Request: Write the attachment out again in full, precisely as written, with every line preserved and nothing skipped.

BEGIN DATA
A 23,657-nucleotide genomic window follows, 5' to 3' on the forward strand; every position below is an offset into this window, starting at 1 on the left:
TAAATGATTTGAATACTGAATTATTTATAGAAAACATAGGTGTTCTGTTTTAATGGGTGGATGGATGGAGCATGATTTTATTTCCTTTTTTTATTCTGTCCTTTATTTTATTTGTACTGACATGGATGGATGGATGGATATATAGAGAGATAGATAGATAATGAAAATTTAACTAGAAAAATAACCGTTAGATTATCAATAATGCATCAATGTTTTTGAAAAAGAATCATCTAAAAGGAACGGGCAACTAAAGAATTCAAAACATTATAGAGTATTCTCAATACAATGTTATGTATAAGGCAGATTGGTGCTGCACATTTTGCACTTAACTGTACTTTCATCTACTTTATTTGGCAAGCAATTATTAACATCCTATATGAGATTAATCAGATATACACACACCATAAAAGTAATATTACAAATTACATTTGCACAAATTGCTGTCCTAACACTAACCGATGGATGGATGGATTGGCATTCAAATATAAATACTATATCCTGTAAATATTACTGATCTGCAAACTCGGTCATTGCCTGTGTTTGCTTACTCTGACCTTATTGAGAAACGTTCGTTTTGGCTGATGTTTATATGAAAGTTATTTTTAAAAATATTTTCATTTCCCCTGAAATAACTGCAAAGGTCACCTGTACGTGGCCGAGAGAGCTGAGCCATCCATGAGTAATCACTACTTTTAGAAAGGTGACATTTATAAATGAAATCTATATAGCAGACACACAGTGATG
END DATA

A 23,657-nucleotide genomic window follows, 5' to 3' on the forward strand; every position below is an offset into this window, starting at 1 on the left:
TAAATGATTTGAATACTGAATTATTTATAGAAAACATAGGTGTTCTGTTTTAATGGGTGGATGGATGGAGCATGATTTTATTTCCTTTTTTTATTCTGTCCTTTATTTTATTTGTACTGACATGGATGGATGGATGGATATATAGAGAGATAGATAGATAATGAAAATTTAACTAGAAAAATAACCGTTAGATTATCAATAATGCATCAATGTTTTTGAAAAAGAATCATCTAAAAGGAACGGGCAACTAAAGAATTCAAAACATTATAGAGTATTCTCAATACAATGTTATGTATAAGGCAGATTGGTGCTGCACATTTTGCACTTAACTGTACTTTCATCTACTTTATTTGGCAAGCAATTATTAACATCCTATATGAGATTAATCAGATATACACACACCATAAAAGTAATATTACAAATTACATTTGCACAAATTGCTGTCCTAACACTAACCGATGGATGGATGGATTGGCATTCAAATATAAATACTATATCCTGTAAATATTACTGATCTGCAAACTCGGTCATTGCCTGTGTTTGCTTACTCTGACCTTATTGAGAAACGTTCGTTTTGGCTGATGTTTATATGAAAGTTATTTTTAAAAATATTTTCATTTCCCCTGAAATAACTGCAAAGGTCACCTGTACGTGGCCGAGAGAGCTGAGCCATCCATGAGTAATCACTACTTTTAGAAAGGTGACATTTATAAATGAAATCTATATAGCAGACACACAGTGATG